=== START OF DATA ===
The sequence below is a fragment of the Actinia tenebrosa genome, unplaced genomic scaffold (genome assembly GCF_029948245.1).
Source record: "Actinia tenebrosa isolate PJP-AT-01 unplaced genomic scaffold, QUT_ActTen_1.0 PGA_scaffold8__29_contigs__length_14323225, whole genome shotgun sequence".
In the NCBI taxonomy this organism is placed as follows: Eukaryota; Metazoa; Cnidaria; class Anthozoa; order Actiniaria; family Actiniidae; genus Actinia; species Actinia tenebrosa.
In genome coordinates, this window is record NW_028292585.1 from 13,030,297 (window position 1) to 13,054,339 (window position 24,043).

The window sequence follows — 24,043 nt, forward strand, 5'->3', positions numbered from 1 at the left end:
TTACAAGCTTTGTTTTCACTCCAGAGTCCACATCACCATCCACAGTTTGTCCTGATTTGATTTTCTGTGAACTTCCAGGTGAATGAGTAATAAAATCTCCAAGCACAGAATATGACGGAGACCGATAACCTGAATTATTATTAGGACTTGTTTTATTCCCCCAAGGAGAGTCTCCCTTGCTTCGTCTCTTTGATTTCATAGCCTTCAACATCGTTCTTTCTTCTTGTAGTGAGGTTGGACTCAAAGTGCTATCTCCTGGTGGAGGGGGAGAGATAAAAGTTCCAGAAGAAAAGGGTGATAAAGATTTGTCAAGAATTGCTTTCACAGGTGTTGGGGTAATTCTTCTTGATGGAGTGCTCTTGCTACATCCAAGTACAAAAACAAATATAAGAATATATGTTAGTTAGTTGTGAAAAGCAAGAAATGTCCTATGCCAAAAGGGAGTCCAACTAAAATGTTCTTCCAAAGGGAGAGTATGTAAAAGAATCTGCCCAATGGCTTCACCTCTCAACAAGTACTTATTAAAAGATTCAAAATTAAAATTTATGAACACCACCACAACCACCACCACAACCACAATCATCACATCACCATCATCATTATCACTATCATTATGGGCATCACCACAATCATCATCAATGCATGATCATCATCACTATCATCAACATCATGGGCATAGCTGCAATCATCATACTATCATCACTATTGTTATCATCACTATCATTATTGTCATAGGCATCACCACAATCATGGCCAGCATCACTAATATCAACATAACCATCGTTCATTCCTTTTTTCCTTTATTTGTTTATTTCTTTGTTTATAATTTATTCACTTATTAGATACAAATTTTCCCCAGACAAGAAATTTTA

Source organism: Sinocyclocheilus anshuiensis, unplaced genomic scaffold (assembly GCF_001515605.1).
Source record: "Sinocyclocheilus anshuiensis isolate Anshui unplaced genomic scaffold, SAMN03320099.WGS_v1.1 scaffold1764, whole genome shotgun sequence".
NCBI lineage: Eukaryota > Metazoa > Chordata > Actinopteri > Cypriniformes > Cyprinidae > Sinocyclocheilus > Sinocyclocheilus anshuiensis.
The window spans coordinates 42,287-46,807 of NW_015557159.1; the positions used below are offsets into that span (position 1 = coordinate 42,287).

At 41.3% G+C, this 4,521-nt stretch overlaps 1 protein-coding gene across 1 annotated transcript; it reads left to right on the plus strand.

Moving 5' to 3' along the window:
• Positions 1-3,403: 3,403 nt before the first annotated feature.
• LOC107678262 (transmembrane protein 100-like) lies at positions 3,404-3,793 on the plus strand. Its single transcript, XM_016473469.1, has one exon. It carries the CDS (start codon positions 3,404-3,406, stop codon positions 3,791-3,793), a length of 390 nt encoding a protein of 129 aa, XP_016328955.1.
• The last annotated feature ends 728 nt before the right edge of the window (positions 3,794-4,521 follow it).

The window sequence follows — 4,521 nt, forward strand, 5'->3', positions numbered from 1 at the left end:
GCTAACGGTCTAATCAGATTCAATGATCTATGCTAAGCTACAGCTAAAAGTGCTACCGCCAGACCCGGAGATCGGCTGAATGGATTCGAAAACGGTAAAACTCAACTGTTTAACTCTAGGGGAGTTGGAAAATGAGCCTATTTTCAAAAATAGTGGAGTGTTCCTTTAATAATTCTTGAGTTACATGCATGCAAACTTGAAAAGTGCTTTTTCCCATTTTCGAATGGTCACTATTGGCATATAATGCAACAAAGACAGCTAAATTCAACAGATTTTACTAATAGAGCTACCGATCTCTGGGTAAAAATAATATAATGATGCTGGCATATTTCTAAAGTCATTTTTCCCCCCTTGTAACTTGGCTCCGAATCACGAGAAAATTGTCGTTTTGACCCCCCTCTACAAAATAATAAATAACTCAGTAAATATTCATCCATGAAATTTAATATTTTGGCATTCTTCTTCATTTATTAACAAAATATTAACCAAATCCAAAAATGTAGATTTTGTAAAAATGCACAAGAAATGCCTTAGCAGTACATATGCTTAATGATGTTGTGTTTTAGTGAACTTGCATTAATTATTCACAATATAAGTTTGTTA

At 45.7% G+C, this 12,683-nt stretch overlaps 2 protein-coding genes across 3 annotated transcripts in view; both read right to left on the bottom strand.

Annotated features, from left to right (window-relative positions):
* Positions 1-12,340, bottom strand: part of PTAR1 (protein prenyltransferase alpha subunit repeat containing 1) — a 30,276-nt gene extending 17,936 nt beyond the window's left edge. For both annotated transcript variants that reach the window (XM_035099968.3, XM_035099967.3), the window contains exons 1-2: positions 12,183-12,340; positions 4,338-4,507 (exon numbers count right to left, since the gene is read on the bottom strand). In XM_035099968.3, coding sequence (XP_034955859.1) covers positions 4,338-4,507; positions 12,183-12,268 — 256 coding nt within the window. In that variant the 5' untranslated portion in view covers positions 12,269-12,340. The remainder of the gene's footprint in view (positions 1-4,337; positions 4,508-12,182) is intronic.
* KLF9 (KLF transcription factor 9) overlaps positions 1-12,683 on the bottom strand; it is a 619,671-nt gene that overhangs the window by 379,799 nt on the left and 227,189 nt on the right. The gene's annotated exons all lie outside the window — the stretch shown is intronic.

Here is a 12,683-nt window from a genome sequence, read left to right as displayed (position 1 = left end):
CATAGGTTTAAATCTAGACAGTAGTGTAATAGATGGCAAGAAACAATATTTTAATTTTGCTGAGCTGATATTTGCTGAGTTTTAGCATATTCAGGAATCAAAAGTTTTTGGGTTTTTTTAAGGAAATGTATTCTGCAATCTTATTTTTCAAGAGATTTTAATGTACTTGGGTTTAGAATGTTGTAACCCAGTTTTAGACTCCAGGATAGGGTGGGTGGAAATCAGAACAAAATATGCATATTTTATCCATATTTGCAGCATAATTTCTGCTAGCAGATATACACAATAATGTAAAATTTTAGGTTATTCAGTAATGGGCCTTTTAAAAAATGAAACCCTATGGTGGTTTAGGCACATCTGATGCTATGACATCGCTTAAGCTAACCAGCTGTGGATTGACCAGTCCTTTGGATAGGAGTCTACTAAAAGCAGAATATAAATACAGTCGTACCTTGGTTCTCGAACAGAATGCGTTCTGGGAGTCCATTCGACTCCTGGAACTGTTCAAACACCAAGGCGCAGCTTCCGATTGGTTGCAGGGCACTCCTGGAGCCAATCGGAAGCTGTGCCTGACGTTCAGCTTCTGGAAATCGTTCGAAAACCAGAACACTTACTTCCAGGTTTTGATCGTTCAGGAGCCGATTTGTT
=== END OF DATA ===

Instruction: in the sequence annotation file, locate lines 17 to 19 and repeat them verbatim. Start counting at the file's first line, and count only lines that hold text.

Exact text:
GCTAACGGTCTAATCAGATTCAATGATCTATGCTAAGCTACAGCTAAAAGTGCTACCGCCAGACCCGGAGATCGGCTGAATGGATTCGAAAACGGTAAAACTCAACTGTTTAACTCTAGGGGAGTTGGAAAATGAGCCTATTTTCAAAAATAGTGGAGTGTTCCTTTAATAATTCTTGAGTTACATGCATGCAAACTTGAAAAGTGCTTTTTCCCATTTTCGAATGGTCACTATTGGCATATAATGCAACAAAGACAGCTAAATTCAACAGATTTTACTAATAGAGCTACCGATCTCTGGGTAAAAATAATATAATGATGCTGGCATATTTCTAAAGTCATTTTTCCCCCCTTGTAACTTGGCTCCGAATCACGAGAAAATTGTCGTTTTGACCCCCCTCTACAAAATAATAAATAACTCAGTAAATATTCATCCATGAAATTTAATATTTTGGCATTCTTCTTCATTTATTAACAAAATATTAACCAAATCCAAAAATGTAGATTTTGTAAAAATGCACAAGAAATGCCTTAGCAGTACATATGCTTAATGATGTTGTGTTTTAGTGAACTTGCATTAATTATTCACAATATAAGTTTGTTA

At 45.7% G+C, this 12,683-nt stretch overlaps 2 protein-coding genes across 3 annotated transcripts in view; both read right to left on the bottom strand.

Annotated features, from left to right (window-relative positions):